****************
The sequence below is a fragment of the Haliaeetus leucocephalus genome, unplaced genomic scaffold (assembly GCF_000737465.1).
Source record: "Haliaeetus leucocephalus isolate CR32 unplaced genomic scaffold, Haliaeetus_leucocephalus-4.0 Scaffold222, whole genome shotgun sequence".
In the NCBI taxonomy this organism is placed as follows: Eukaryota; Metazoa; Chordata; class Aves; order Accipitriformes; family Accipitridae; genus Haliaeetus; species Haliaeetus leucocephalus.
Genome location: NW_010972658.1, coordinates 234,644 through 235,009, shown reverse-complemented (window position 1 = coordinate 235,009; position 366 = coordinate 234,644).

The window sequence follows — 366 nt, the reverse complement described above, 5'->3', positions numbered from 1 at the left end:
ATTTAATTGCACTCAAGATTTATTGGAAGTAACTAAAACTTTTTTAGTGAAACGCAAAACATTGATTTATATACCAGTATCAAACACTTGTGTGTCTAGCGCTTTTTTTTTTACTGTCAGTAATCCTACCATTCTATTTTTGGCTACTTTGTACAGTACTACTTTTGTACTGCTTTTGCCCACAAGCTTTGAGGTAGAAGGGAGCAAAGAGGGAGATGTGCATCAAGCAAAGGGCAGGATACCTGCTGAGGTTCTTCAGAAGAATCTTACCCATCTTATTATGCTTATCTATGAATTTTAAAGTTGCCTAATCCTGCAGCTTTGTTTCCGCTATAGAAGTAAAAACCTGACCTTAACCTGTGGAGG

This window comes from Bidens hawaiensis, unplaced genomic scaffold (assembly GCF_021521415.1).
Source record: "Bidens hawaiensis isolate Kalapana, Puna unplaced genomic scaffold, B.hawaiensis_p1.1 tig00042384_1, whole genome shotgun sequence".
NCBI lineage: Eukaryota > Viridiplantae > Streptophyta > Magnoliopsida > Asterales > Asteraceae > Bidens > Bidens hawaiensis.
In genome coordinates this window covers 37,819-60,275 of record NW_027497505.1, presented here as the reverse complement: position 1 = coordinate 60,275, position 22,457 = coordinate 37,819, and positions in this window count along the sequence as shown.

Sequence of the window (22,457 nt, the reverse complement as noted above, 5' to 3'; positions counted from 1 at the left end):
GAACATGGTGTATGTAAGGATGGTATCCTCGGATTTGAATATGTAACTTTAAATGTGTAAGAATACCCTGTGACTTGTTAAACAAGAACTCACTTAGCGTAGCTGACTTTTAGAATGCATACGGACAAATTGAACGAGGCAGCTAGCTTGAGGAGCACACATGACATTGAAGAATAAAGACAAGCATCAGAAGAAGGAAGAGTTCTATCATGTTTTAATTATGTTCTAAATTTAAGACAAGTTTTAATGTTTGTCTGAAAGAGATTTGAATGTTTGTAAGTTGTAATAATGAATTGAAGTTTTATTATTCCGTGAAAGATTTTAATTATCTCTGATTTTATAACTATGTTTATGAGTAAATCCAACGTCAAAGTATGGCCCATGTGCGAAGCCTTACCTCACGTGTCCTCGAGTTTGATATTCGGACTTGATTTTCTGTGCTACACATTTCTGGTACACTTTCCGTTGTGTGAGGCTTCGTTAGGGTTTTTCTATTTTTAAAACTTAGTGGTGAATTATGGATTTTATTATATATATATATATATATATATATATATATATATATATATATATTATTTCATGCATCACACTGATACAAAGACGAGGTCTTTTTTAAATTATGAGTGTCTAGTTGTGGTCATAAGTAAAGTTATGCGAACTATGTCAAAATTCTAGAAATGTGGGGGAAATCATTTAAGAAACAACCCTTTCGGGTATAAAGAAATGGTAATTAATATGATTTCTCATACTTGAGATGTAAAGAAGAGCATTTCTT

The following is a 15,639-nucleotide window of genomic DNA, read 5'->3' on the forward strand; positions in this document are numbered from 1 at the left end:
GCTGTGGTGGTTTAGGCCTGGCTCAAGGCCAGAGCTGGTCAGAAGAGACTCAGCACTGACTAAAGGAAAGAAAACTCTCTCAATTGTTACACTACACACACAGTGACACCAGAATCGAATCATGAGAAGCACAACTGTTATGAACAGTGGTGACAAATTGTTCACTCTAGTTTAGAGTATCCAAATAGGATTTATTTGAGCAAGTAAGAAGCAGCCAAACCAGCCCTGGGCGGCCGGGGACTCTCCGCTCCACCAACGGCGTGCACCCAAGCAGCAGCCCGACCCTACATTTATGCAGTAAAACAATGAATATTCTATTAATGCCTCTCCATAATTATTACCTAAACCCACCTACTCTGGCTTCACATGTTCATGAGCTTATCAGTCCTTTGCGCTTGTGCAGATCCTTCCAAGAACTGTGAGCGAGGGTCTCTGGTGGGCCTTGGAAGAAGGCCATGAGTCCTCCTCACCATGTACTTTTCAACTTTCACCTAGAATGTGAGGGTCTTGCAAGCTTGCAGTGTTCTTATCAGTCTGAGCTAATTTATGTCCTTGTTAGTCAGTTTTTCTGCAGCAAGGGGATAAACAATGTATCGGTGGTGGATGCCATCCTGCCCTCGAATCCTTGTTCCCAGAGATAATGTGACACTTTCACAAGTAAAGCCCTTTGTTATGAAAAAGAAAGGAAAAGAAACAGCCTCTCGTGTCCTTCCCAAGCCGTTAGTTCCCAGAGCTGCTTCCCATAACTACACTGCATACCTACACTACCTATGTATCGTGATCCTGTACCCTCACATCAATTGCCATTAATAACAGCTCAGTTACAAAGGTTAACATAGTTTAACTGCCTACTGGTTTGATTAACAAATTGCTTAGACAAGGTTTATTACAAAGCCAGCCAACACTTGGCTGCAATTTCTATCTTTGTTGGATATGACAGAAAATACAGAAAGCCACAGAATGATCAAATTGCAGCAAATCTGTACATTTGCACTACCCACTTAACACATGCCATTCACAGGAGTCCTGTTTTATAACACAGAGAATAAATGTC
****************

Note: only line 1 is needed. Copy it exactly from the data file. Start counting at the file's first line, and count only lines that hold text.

The sequence below is a fragment of the Haliaeetus leucocephalus genome, unplaced genomic scaffold (assembly GCF_000737465.1).